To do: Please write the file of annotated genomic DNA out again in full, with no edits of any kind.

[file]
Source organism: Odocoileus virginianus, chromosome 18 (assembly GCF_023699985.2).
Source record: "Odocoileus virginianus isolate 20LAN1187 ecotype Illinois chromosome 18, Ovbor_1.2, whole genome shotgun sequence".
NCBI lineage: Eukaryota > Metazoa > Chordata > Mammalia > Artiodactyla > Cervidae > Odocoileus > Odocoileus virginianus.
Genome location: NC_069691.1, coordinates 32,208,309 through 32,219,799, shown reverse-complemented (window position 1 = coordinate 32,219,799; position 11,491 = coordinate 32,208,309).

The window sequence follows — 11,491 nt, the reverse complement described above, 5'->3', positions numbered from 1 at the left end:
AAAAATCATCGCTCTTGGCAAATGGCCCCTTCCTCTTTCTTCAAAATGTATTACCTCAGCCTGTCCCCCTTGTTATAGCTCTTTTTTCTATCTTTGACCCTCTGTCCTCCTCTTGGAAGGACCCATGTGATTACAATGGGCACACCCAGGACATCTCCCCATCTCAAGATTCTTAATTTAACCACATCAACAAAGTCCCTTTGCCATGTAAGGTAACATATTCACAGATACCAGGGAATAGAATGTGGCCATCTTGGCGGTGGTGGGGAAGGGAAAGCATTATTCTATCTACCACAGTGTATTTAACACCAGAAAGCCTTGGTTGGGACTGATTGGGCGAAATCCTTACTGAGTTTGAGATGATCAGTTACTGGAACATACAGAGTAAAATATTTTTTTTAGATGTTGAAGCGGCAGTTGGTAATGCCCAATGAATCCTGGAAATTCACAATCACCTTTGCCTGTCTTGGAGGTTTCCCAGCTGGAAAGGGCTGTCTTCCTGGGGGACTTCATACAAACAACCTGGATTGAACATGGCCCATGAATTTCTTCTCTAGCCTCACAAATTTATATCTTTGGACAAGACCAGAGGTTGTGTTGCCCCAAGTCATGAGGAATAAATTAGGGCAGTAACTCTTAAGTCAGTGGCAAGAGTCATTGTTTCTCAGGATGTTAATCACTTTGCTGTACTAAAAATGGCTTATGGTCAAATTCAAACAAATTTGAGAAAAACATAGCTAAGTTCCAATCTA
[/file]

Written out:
Source organism: Odocoileus virginianus, chromosome 18 (assembly GCF_023699985.2).
Source record: "Odocoileus virginianus isolate 20LAN1187 ecotype Illinois chromosome 18, Ovbor_1.2, whole genome shotgun sequence".
NCBI lineage: Eukaryota > Metazoa > Chordata > Mammalia > Artiodactyla > Cervidae > Odocoileus > Odocoileus virginianus.
Genome location: NC_069691.1, coordinates 32,208,309 through 32,219,799, shown reverse-complemented (window position 1 = coordinate 32,219,799; position 11,491 = coordinate 32,208,309).

The window sequence follows — 11,491 nt, the reverse complement described above, 5'->3', positions numbered from 1 at the left end:
AAAAATCATCGCTCTTGGCAAATGGCCCCTTCCTCTTTCTTCAAAATGTATTACCTCAGCCTGTCCCCCTTGTTATAGCTCTTTTTTCTATCTTTGACCCTCTGTCCTCCTCTTGGAAGGACCCATGTGATTACAATGGGCACACCCAGGACATCTCCCCATCTCAAGATTCTTAATTTAACCACATCAACAAAGTCCCTTTGCCATGTAAGGTAACATATTCACAGATACCAGGGAATAGAATGTGGCCATCTTGGCGGTGGTGGGGAAGGGAAAGCATTATTCTATCTACCACAGTGTATTTAACACCAGAAAGCCTTGGTTGGGACTGATTGGGCGAAATCCTTACTGAGTTTGAGATGATCAGTTACTGGAACATACAGAGTAAAATATTTTTTTTAGATGTTGAAGCGGCAGTTGGTAATGCCCAATGAATCCTGGAAATTCACAATCACCTTTGCCTGTCTTGGAGGTTTCCCAGCTGGAAAGGGCTGTCTTCCTGGGGGACTTCATACAAACAACCTGGATTGAACATGGCCCATGAATTTCTTCTCTAGCCTCACAAATTTATATCTTTGGACAAGACCAGAGGTTGTGTTGCCCCAAGTCATGAGGAATAAATTAGGGCAGTAACTCTTAAGTCAGTGGCAAGAGTCATTGTTTCTCAGGATGTTAATCACTTTGCTGTACTAAAAATGGCTTATGGTCAAATTCAAACAAATTTGAGAAAAACATAGCTAAGTTCCAATCTA